Durbin fights to keep card provision from being swiped out of Wall Street bill

Sen. Dick Durbin (D-Ill.) is going on offense to ensure his crackdown on debit card fees remains in Wall Street overhaul legislation.

Durbin, the majority whip, isn’t one of the 43 House and Senate lawmakers putting the final touches on the Wall Street bill, but he is waging a vocal campaign from the sidelines so his provision isn’t swiped at the last minute. 

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The “interchange fee” issue is among the toughest battles remaining in a 2,000-page financial overhaul lawmakers intend to finish this month and send to President Barack Obama. Durbin’s legislation, which passed the Senate in May, divides the business community between merchants and banks.

The legislation would direct the Federal Reserve to set “reasonable and proportional” fees paid by merchants and retailers to banks and credit unions that issue debit cards. The House legislation, passed in December, did not include a related provision.

Ever since his seven-page amendment passed on a 64-33 vote, Durbin has pushed back hard on lobbying efforts to weaken the provision or remove it entirely. 

He has sent letters calling out lobbyists for misrepresenting his legislation. At a hearing last week on antitrust concerns, Durbin took aim at Visa and MasterCard, the payment networks that set fee rates. On Wednesday, Durbin called a hearing of his Senate Appropriations subcommittee on financial services to look into the impact of the fees on the federal government.

“If we do not take steps to reasonably regulate this system, a dollar won’t be worth a dollar anymore — it will be worth whatever Visa and MasterCard want it to be,” Durbin said Wednesday. “We will literally cede control of America’s currency to the Visa and MasterCard duopoly.” 

Durbin released a report at the hearing showing that Treasury could save between $36 million and $39 million each year if the department had stronger negotiating power with the card networks.

And he is taking steps to divide the opposition. Durbin said he is planning an amendment to exempt cards that states use to disburse healthcare and other benefits. Some state treasurers argued his amendment would hurt their ability to distribute money.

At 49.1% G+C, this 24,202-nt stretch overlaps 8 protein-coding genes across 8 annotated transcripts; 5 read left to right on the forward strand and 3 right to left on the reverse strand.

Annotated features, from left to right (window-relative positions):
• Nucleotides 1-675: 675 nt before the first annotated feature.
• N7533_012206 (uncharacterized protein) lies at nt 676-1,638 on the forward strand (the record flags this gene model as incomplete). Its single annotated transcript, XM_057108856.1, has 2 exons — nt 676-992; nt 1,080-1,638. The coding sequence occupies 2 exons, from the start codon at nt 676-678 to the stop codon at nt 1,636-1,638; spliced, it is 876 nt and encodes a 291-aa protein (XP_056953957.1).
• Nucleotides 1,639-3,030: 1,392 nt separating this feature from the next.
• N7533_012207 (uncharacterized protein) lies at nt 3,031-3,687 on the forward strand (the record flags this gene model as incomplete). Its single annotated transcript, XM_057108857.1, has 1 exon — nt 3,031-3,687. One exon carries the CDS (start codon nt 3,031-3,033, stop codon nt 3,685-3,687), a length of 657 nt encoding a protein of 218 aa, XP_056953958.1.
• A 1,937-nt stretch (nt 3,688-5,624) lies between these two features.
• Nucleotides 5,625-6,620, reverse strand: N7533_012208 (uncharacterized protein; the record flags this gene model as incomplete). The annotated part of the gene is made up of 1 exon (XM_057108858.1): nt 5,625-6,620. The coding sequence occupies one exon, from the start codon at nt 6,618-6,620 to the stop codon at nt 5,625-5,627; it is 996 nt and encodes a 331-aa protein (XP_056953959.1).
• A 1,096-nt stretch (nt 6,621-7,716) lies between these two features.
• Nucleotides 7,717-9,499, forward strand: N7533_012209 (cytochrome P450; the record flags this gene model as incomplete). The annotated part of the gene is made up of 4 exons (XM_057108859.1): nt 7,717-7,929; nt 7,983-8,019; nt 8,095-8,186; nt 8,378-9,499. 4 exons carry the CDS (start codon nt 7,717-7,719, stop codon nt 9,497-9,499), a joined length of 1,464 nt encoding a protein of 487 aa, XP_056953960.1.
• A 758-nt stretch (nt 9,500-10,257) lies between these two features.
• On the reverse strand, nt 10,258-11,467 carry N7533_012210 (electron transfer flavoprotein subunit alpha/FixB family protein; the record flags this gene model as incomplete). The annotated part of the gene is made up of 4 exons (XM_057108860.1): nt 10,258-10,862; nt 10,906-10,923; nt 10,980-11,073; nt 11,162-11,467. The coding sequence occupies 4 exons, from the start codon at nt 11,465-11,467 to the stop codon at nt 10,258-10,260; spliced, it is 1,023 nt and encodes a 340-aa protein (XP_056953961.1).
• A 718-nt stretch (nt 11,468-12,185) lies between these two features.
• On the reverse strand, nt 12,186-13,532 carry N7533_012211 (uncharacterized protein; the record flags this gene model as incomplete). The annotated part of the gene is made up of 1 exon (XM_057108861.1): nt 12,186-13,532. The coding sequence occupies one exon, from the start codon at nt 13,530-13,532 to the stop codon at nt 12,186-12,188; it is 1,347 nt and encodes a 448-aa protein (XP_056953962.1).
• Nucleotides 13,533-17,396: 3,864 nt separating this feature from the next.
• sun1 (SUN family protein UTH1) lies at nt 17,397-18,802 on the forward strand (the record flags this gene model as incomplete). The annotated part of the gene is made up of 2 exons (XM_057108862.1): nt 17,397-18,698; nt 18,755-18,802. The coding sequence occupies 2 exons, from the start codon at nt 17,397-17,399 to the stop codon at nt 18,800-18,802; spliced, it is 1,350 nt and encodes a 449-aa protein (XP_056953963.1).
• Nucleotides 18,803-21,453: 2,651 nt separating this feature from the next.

After the two-hour hearing, Durbin said he is open to some changes in the way costs are defined in the legislation, but he is concerned about opening any loopholes related to fraud issues. 

“They’ll just call everything fraud and increase interchange fees to fight fraud,” Durbin said.

For most of the meeting, Durbin sat alone on the dais in front of a packed room of lobbyists and spokesmen on both sides of the multimillion-dollar lobbying scrum. The conference committee lawmakers were across the capitol, working through investor protection and Federal Reserve auditing issues.

Durbin has been aided in the fight by a strong lobbying effort from merchants and retail interests and members of the House, including Rep. Peter Welch (D-Vt.). House Financial Services Committee Chairman Barney Frank (D-Mass.) said last Thursday that he expects the amendment to remain in the bill, but said some changes are possible.

Meanwhile, banks and credit unions have waged a massive effort against the provision. The National Association of Federal Credit Unions (NAFCU), Independent Community Bankers of America (ICBA) and Credit Union National Association (CUNA) have all pushed back hard on the measure. The Electronic Payments Coalition serves as an umbrella organization of financial firms against the amendment.

“Visa is proud of the role digital currency plays in helping federal, state and local governments better meet the needs of their citizens, from providing a better way to distribute social benefits to making government purchasing more efficient and transparent,” Visa said in a statement.

Reps. Debbie Wasserman Schultz (D-Fla.) and Kenny Marchant (R-Texas), meanwhile, are organizing lawmakers in opposition. They released a letter on Wednesday citing “grave concerns” with the legislation and said it would “devastate” community banks and credit unions.

The letter is signed by 131 House members, including 71 Democrats and 60 Republicans.

“Under the Senate amendment, consumers lose,” Wasserman Schultz said.